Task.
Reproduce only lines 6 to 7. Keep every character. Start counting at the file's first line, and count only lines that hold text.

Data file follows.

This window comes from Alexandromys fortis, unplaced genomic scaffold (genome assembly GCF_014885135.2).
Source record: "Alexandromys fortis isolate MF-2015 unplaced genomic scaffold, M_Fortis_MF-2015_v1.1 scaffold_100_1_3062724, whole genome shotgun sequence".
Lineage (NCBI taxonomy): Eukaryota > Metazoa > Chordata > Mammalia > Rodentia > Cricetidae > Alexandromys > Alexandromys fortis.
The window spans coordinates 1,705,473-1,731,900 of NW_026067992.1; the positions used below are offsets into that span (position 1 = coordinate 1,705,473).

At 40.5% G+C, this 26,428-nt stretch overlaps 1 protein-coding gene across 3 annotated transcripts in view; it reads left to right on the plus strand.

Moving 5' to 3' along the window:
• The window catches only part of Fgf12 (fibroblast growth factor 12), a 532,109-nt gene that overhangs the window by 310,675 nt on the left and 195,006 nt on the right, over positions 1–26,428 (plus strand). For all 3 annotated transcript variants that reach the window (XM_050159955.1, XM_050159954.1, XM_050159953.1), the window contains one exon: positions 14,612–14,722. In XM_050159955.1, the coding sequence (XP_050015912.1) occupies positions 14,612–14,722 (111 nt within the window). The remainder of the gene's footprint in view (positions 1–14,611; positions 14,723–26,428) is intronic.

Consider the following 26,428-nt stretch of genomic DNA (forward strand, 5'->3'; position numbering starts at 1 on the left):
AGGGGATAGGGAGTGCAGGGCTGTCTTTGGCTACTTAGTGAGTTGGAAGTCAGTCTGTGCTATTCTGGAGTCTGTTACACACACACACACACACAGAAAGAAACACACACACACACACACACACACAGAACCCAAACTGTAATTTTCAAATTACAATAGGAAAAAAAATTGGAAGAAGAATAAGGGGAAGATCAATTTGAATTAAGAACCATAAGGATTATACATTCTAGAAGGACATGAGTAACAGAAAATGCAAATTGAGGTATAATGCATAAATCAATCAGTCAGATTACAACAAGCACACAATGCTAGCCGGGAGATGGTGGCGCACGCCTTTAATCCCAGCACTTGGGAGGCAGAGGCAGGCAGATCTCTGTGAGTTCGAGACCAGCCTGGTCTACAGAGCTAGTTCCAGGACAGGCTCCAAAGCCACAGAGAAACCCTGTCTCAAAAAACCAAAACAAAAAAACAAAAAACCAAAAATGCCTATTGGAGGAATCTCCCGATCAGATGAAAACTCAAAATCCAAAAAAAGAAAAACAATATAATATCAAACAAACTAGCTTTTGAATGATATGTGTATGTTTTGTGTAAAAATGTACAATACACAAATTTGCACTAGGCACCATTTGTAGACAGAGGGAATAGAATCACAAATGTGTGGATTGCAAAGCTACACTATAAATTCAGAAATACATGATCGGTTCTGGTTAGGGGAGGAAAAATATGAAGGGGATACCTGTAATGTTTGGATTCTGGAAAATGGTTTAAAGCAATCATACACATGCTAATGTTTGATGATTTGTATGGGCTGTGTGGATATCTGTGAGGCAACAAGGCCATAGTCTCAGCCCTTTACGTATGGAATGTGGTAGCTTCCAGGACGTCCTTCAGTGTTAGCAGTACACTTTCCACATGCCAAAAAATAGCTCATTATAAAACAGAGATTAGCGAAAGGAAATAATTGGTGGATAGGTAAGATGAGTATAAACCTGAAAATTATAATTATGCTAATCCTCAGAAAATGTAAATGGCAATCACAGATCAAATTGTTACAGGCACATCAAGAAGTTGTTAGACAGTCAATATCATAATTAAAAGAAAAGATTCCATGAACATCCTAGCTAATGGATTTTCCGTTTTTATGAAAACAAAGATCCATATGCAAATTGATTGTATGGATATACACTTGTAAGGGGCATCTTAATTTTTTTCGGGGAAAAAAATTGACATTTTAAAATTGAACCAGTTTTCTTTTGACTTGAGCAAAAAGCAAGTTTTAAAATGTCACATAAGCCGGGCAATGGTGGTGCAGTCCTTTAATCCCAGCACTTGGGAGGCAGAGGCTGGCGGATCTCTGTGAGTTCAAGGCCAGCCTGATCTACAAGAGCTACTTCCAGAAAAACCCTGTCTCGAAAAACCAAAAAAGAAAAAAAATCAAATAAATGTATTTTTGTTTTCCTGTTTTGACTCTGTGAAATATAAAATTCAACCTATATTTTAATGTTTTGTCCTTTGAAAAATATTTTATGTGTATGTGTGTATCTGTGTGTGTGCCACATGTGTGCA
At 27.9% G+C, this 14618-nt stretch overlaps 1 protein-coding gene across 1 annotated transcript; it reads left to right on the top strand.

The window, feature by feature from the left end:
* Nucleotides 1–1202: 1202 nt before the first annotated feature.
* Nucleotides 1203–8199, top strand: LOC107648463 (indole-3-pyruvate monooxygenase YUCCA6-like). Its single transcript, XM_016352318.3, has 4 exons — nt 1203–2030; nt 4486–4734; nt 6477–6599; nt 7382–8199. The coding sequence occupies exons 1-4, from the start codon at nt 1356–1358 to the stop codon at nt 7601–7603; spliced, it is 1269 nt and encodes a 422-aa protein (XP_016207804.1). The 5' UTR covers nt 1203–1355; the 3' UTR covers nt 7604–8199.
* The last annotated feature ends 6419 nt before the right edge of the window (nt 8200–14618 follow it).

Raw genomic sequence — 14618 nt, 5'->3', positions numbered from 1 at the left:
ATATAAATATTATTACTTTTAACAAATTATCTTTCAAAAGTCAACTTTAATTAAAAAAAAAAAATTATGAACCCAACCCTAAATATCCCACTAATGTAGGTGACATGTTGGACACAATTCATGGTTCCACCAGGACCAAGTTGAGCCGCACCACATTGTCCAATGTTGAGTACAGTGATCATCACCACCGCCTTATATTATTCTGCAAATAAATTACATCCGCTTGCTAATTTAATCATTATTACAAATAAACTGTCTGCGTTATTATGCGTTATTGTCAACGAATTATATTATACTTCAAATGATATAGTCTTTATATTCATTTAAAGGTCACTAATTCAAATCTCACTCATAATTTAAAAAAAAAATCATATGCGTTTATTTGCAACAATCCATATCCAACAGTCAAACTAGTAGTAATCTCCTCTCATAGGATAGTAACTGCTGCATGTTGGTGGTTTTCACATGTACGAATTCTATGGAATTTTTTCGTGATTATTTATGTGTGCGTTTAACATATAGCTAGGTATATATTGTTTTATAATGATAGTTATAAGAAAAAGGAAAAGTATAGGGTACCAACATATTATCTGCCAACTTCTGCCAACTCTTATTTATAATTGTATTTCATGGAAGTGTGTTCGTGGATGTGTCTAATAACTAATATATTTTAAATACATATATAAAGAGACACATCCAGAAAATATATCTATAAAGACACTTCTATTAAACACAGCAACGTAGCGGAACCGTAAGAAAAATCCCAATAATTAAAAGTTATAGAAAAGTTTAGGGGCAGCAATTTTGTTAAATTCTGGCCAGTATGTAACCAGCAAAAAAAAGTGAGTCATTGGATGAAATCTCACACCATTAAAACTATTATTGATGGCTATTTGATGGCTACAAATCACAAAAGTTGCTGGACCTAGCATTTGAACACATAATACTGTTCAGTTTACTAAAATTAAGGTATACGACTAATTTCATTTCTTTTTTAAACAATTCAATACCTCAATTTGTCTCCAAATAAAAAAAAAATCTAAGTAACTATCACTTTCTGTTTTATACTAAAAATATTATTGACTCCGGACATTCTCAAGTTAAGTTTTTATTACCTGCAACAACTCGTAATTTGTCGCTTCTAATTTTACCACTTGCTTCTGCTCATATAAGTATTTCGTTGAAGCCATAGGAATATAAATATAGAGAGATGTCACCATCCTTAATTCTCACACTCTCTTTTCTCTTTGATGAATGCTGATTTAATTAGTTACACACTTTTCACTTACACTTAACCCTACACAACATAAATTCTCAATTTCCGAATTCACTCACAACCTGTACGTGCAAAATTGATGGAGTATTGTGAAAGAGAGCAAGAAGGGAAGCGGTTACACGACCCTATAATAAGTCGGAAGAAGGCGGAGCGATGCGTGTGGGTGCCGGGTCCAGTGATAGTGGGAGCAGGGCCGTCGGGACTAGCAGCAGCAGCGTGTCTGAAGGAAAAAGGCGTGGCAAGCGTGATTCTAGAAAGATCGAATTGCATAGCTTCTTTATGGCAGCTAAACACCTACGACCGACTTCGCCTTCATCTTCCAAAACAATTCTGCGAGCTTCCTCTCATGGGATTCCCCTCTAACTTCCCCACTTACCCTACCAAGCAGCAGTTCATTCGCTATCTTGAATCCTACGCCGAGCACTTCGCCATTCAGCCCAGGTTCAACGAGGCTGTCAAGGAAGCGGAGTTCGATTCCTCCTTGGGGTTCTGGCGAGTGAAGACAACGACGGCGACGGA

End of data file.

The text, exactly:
Moving 5' to 3' along the window:
• The window catches only part of Fgf12 (fibroblast growth factor 12), a 532,109-nt gene that overhangs the window by 310,675 nt on the left and 195,006 nt on the right, over positions 1–26,428 (plus strand). For all 3 annotated transcript variants that reach the window (XM_050159955.1, XM_050159954.1, XM_050159953.1), the window contains one exon: positions 14,612–14,722. In XM_050159955.1, the coding sequence (XP_050015912.1) occupies positions 14,612–14,722 (111 nt within the window). The remainder of the gene's footprint in view (positions 1–14,611; positions 14,723–26,428) is intronic.